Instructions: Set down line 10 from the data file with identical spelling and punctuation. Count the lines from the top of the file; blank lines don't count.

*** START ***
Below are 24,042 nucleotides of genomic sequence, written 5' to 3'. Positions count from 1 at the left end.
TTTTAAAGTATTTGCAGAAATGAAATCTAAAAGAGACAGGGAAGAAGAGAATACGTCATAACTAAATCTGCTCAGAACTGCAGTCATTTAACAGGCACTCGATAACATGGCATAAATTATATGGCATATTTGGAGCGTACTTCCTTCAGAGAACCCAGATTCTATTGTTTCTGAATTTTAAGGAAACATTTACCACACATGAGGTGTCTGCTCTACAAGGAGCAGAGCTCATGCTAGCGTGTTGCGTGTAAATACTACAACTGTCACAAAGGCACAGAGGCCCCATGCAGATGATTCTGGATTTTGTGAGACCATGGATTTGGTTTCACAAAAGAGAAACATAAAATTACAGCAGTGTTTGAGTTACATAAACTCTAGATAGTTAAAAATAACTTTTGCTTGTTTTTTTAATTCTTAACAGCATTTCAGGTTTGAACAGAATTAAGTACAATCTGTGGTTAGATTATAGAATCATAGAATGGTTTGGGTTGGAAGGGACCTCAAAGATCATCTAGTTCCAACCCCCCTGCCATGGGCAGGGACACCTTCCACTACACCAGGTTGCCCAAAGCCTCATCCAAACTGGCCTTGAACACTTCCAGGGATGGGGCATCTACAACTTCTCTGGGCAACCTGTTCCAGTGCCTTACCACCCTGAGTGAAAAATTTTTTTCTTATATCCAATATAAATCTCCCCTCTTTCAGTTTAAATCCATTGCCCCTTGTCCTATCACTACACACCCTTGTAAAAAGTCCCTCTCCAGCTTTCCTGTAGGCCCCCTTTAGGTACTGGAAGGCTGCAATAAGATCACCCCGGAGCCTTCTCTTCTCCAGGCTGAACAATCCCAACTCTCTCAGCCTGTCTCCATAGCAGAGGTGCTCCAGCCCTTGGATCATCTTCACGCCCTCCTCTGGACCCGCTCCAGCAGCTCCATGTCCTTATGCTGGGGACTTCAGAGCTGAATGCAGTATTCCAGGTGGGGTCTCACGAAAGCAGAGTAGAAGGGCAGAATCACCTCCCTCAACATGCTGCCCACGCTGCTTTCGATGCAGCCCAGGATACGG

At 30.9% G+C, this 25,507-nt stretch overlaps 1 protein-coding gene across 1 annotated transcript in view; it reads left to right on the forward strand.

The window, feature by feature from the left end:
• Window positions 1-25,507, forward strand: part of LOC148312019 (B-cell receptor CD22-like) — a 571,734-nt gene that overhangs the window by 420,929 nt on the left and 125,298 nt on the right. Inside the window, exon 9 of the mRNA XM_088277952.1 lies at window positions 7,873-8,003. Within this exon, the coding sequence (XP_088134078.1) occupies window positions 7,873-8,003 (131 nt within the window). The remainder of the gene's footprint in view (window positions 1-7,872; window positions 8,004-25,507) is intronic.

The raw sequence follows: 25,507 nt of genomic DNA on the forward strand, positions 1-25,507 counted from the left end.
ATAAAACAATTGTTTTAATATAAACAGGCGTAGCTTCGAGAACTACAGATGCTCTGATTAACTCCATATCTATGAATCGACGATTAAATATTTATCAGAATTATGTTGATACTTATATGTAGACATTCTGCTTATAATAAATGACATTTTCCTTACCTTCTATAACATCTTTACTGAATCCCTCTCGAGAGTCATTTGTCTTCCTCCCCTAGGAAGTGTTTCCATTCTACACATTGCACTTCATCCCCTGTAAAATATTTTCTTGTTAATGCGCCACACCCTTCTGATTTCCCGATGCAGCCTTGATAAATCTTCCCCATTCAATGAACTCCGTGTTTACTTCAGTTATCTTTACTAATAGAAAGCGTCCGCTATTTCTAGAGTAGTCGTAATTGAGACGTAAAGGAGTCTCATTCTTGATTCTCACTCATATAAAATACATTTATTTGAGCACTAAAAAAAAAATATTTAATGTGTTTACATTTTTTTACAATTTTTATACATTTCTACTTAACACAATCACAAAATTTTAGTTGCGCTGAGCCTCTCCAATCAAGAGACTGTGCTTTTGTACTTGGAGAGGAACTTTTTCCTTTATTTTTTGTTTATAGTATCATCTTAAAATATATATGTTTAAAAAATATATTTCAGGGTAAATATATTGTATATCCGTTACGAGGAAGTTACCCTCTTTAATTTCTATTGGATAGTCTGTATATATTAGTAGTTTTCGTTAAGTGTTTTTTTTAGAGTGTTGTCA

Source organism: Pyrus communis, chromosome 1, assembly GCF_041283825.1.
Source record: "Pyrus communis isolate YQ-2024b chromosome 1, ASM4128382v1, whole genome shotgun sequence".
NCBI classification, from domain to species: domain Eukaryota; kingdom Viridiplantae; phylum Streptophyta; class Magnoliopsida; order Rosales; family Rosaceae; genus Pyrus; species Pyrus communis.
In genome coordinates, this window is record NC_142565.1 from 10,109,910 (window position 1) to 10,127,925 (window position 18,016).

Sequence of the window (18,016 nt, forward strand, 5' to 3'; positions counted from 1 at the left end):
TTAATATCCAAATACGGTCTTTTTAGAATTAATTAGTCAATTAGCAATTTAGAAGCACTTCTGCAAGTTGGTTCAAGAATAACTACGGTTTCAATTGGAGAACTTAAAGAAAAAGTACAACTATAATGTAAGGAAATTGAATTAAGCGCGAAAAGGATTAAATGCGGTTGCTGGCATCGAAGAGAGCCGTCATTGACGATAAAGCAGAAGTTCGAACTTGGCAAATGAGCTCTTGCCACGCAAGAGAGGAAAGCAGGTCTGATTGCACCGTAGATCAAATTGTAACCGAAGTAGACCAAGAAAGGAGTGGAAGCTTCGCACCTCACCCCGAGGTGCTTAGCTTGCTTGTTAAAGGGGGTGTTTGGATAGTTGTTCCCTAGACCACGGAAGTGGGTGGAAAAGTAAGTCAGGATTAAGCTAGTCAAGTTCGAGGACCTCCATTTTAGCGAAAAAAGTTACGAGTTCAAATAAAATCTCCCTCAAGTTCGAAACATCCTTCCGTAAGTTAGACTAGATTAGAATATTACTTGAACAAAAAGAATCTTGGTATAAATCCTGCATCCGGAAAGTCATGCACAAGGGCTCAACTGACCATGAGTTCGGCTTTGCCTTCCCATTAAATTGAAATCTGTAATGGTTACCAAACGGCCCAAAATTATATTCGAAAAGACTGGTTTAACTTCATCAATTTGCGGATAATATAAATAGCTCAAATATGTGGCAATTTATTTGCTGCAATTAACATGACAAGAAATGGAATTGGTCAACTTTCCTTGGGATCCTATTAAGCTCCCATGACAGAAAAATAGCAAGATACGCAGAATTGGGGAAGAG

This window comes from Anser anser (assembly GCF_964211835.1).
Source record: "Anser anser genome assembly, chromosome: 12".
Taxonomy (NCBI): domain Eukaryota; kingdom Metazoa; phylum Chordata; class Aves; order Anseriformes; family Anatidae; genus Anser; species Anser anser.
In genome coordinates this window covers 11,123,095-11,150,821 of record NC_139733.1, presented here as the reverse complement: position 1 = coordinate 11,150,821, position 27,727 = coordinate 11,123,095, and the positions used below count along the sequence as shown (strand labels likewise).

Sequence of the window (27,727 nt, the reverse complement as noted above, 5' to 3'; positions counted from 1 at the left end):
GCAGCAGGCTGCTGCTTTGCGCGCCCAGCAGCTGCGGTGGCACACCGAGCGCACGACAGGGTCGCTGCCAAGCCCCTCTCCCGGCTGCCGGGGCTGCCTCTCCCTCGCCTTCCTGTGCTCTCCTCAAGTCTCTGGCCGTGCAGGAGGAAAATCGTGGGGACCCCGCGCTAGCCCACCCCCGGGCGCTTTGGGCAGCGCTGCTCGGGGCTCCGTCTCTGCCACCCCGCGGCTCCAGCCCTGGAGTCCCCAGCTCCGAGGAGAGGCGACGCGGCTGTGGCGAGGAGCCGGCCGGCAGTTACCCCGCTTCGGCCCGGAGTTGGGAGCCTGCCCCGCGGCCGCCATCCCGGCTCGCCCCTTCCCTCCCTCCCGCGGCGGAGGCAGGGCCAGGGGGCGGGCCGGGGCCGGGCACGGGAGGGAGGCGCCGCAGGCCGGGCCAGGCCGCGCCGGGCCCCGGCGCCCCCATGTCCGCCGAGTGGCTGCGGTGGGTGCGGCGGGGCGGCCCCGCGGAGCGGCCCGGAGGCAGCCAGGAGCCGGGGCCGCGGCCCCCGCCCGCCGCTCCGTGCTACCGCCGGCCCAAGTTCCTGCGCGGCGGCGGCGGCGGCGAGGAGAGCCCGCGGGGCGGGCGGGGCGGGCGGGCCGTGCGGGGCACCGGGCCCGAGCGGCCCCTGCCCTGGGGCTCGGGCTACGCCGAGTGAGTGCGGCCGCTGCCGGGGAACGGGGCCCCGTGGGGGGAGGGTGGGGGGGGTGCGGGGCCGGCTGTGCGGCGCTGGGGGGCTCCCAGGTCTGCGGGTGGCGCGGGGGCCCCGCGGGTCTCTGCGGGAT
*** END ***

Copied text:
NCBI classification, from domain to species: domain Eukaryota; kingdom Viridiplantae; phylum Streptophyta; class Magnoliopsida; order Rosales; family Rosaceae; genus Pyrus; species Pyrus communis.